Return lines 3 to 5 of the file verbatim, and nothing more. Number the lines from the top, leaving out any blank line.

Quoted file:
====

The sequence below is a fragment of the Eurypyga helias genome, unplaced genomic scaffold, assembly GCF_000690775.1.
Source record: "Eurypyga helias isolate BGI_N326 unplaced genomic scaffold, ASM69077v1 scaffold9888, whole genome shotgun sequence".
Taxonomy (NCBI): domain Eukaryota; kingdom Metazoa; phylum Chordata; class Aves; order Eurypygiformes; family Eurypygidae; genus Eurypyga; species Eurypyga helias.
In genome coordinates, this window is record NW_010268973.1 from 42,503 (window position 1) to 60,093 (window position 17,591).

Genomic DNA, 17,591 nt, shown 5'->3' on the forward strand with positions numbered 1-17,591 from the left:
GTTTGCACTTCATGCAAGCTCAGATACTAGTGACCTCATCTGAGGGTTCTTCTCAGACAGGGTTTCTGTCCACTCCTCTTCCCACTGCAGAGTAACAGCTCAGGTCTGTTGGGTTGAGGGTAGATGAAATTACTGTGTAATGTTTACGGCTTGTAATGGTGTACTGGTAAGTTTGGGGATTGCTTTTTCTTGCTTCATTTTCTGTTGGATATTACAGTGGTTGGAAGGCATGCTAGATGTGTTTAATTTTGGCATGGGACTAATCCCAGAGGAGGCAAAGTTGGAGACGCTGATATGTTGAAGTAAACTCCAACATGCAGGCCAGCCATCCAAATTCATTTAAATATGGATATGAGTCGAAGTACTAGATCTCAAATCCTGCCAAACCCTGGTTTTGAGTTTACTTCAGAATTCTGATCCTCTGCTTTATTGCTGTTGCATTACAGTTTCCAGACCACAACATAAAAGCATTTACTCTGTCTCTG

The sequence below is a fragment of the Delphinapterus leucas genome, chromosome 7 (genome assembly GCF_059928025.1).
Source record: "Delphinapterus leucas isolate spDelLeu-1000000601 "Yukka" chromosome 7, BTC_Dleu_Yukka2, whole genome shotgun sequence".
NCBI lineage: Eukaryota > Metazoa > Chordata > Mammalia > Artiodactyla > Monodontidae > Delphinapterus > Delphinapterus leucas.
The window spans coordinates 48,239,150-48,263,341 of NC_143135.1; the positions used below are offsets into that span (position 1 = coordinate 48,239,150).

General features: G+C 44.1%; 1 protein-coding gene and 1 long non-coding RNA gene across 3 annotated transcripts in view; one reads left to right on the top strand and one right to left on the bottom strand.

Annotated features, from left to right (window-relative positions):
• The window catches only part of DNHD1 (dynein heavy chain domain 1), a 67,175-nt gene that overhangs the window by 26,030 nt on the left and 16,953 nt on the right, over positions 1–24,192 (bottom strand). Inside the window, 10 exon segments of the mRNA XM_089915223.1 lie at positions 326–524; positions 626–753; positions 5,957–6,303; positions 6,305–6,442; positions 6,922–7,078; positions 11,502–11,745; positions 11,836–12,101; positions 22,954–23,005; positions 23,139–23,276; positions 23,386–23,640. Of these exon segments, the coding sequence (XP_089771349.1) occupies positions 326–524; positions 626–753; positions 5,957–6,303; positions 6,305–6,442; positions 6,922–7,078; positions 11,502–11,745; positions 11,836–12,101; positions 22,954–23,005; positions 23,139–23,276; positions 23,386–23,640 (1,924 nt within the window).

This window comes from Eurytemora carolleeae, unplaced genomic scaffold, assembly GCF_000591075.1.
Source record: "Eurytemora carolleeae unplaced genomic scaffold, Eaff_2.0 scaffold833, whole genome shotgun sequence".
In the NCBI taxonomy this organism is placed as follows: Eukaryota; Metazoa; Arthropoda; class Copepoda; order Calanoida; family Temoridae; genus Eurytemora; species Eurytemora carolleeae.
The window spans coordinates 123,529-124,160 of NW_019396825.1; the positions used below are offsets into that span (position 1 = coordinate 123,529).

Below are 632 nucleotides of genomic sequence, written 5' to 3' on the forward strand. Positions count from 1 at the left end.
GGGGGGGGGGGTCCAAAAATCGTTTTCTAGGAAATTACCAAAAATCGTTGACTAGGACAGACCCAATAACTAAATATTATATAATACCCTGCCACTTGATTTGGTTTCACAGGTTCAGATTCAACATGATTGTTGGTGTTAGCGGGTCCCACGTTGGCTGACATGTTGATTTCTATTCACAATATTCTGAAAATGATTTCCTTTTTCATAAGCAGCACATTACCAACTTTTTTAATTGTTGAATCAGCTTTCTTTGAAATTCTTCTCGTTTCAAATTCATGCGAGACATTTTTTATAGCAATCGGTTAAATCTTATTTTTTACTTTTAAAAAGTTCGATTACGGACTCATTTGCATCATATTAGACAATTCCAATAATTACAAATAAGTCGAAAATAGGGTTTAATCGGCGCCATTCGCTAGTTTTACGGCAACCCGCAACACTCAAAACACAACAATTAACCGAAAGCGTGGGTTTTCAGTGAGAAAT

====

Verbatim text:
Taxonomy (NCBI): domain Eukaryota; kingdom Metazoa; phylum Chordata; class Aves; order Eurypygiformes; family Eurypygidae; genus Eurypyga; species Eurypyga helias.
In genome coordinates, this window is record NW_010268973.1 from 42,503 (window position 1) to 60,093 (window position 17,591).

Genomic DNA, 17,591 nt, shown 5'->3' on the forward strand with positions numbered 1-17,591 from the left: